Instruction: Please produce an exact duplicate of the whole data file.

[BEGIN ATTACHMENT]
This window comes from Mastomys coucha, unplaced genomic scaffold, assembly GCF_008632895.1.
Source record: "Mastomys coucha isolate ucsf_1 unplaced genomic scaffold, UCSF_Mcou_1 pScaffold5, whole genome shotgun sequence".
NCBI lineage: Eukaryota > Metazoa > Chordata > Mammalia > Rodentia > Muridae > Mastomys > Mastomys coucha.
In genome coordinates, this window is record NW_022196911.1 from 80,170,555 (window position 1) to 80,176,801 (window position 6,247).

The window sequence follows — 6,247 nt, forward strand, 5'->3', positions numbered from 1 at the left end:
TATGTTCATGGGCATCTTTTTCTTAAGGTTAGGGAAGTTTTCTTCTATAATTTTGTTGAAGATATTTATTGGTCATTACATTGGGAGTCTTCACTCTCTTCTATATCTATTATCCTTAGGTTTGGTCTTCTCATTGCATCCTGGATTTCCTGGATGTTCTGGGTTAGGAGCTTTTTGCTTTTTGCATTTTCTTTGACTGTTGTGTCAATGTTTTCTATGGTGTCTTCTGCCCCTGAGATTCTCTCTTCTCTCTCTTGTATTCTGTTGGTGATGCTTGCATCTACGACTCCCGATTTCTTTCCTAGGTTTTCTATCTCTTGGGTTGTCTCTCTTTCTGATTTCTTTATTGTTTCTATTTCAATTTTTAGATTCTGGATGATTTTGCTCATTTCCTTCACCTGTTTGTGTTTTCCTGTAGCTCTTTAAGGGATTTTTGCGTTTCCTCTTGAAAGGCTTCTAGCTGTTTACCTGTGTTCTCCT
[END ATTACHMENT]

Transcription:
This window comes from Mastomys coucha, unplaced genomic scaffold, assembly GCF_008632895.1.
Source record: "Mastomys coucha isolate ucsf_1 unplaced genomic scaffold, UCSF_Mcou_1 pScaffold5, whole genome shotgun sequence".
NCBI lineage: Eukaryota > Metazoa > Chordata > Mammalia > Rodentia > Muridae > Mastomys > Mastomys coucha.
In genome coordinates, this window is record NW_022196911.1 from 80,170,555 (window position 1) to 80,176,801 (window position 6,247).

The window sequence follows — 6,247 nt, forward strand, 5'->3', positions numbered from 1 at the left end:
TATGTTCATGGGCATCTTTTTCTTAAGGTTAGGGAAGTTTTCTTCTATAATTTTGTTGAAGATATTTATTGGTCATTACATTGGGAGTCTTCACTCTCTTCTATATCTATTATCCTTAGGTTTGGTCTTCTCATTGCATCCTGGATTTCCTGGATGTTCTGGGTTAGGAGCTTTTTGCTTTTTGCATTTTCTTTGACTGTTGTGTCAATGTTTTCTATGGTGTCTTCTGCCCCTGAGATTCTCTCTTCTCTCTCTTGTATTCTGTTGGTGATGCTTGCATCTACGACTCCCGATTTCTTTCCTAGGTTTTCTATCTCTTGGGTTGTCTCTCTTTCTGATTTCTTTATTGTTTCTATTTCAATTTTTAGATTCTGGATGATTTTGCTCATTTCCTTCACCTGTTTGTGTTTTCCTGTAGCTCTTTAAGGGATTTTTGCGTTTCCTCTTGAAAGGCTTCTAGCTGTTTACCTGTGTTCTCCT